In Part 6 of this series, we looked into details that determine how your integration becomes the key to transforming your customer experience. It started with laying out the process of how I’ve approached the use case by researching successful customer portfolio solutions as the basis for a generic architectural blueprint.
Having completed our discussions on the blueprint details, it’s time to look at a few specific examples. This article walks you through an example integration scenario showing how expanding the previously discussed details provides blueprints for your own integration scenarios.
Continue reading “Integration blueprint example for process automation (part 7)”
After being introduced to Linux containers and running a simple application, the next step seems obvious: How to get multiple containers running in order to put together an entire system. Although there are multiple solutions, the clear winner is Kubernetes. In this article, we’ll look at how Kubernetes facilitates running multiple containers in a system.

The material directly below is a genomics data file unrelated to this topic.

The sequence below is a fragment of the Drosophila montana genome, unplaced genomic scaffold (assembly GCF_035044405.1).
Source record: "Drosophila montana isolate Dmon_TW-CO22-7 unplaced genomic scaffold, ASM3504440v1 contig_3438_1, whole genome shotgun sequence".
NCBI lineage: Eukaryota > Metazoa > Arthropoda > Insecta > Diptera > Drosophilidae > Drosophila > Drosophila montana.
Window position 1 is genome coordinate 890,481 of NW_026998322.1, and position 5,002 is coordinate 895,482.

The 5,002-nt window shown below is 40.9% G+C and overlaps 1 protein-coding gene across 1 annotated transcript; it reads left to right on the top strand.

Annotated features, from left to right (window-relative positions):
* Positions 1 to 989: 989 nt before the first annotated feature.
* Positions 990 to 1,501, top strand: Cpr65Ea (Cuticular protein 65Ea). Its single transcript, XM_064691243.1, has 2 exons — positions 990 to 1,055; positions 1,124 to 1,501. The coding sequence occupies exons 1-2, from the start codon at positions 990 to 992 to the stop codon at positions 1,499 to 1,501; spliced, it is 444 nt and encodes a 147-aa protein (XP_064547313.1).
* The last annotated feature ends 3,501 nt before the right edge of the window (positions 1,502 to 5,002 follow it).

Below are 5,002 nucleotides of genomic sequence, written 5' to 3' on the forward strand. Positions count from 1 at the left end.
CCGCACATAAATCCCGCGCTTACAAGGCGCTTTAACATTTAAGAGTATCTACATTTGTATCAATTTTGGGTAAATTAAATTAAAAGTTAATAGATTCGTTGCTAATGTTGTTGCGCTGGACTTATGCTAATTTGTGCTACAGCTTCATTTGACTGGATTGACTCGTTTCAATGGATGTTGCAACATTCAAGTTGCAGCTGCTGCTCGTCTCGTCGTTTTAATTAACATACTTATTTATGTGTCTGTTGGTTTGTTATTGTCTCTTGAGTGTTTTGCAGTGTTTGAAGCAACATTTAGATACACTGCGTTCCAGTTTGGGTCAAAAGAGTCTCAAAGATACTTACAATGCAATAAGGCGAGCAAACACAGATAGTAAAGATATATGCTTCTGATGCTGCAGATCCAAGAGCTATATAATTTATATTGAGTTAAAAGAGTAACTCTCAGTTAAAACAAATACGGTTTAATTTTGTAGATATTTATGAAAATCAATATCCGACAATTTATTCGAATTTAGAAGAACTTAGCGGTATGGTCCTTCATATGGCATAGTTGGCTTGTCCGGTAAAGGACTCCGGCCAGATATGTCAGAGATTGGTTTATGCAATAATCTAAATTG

Continue reading “Introduction to Kubernetes: From container to containers”
You’ve crushed the whole containers thing—it was much easier than you anticipated, and you’ve updated your resume. Now it’s time to move into the spotlight, walk the red carpet, and own the whole Kubernetes game. In this blog post, we’ll get our Kubernetes environment up and running on Windows 10, spin up an image in a container, and drop the mic on our way out the door—headed to Coderland.
Continue reading “How to set up your first Kubernetes environment on Windows”
By following my previous article in this series, you’ve crushed the whole containers thing. It was much easier than you anticipated, and you’ve updated your resume. Now it’s time to move into the spotlight, walk the red carpet, and own the whole Kubernetes game. In this blog post, we’ll get our Kubernetes environment up and running on macOS, spin up an image in a container, and head to Coderland.